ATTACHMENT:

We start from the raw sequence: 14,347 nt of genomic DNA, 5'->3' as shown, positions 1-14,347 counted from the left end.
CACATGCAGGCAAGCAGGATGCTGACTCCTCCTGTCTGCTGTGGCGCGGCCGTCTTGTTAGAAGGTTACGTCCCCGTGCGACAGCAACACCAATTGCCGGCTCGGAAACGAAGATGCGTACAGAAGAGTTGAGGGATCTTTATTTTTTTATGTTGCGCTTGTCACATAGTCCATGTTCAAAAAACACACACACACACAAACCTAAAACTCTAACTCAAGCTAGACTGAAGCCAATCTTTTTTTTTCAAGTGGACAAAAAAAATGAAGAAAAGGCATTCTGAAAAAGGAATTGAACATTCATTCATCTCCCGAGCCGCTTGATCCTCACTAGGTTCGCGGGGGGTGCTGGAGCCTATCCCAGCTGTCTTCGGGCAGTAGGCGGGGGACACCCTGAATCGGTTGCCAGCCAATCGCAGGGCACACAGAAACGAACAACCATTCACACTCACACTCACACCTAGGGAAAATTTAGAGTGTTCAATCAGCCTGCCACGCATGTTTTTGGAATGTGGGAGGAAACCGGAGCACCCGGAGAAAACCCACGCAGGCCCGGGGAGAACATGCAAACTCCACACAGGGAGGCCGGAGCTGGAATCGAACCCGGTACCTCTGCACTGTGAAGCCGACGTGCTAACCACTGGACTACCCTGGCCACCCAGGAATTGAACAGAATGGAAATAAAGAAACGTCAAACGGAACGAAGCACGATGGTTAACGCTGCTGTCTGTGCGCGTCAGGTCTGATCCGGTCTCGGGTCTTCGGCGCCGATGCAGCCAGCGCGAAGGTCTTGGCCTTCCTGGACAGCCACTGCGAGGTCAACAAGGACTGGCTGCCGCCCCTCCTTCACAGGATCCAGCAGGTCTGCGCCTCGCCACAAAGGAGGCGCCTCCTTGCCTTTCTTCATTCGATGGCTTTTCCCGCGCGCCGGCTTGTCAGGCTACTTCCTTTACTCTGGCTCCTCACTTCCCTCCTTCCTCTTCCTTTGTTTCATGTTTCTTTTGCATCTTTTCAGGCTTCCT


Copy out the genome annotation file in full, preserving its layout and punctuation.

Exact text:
We start from the raw sequence: 14,347 nt of genomic DNA, 5'->3' as shown, positions 1-14,347 counted from the left end.
CACATGCAGGCAAGCAGGATGCTGACTCCTCCTGTCTGCTGTGGCGCGGCCGTCTTGTTAGAAGGTTACGTCCCCGTGCGACAGCAACACCAATTGCCGGCTCGGAAACGAAGATGCGTACAGAAGAGTTGAGGGATCTTTATTTTTTTATGTTGCGCTTGTCACATAGTCCATGTTCAAAAAACACACACACACACAAACCTAAAACTCTAACTCAAGCTAGACTGAAGCCAATCTTTTTTTTTCAAGTGGACAAAAAAAATGAAGAAAAGGCATTCTGAAAAAGGAATTGAACATTCATTCATCTCCCGAGCCGCTTGATCCTCACTAGGTTCGCGGGGGGTGCTGGAGCCTATCCCAGCTGTCTTCGGGCAGTAGGCGGGGGACACCCTGAATCGGTTGCCAGCCAATCGCAGGGCACACAGAAACGAACAACCATTCACACTCACACTCACACCTAGGGAAAATTTAGAGTGTTCAATCAGCCTGCCACGCATGTTTTTGGAATGTGGGAGGAAACCGGAGCACCCGGAGAAAACCCACGCAGGCCCGGGGAGAACATGCAAACTCCACACAGGGAGGCCGGAGCTGGAATCGAACCCGGTACCTCTGCACTGTGAAGCCGACGTGCTAACCACTGGACTACCCTGGCCACCCAGGAATTGAACAGAATGGAAATAAAGAAACGTCAAACGGAACGAAGCACGATGGTTAACGCTGCTGTCTGTGCGCGTCAGGTCTGATCCGGTCTCGGGTCTTCGGCGCCGATGCAGCCAGCGCGAAGGTCTTGGCCTTCCTGGACAGCCACTGCGAGGTCAACAAGGACTGGCTGCCGCCCCTCCTTCACAGGATCCAGCAGGTCTGCGCCTCGCCACAAAGGAGGCGCCTCCTTGCCTTTCTTCATTCGATGGCTTTTCCCGCGCGCCGGCTTGTCAGGCTACTTCCTTTACTCTGGCTCCTCACTTCCCTCCTTCCTCTTCCTTTGTTTCATGTTTCTTTTGCATCTTTTCAGGCTTCCT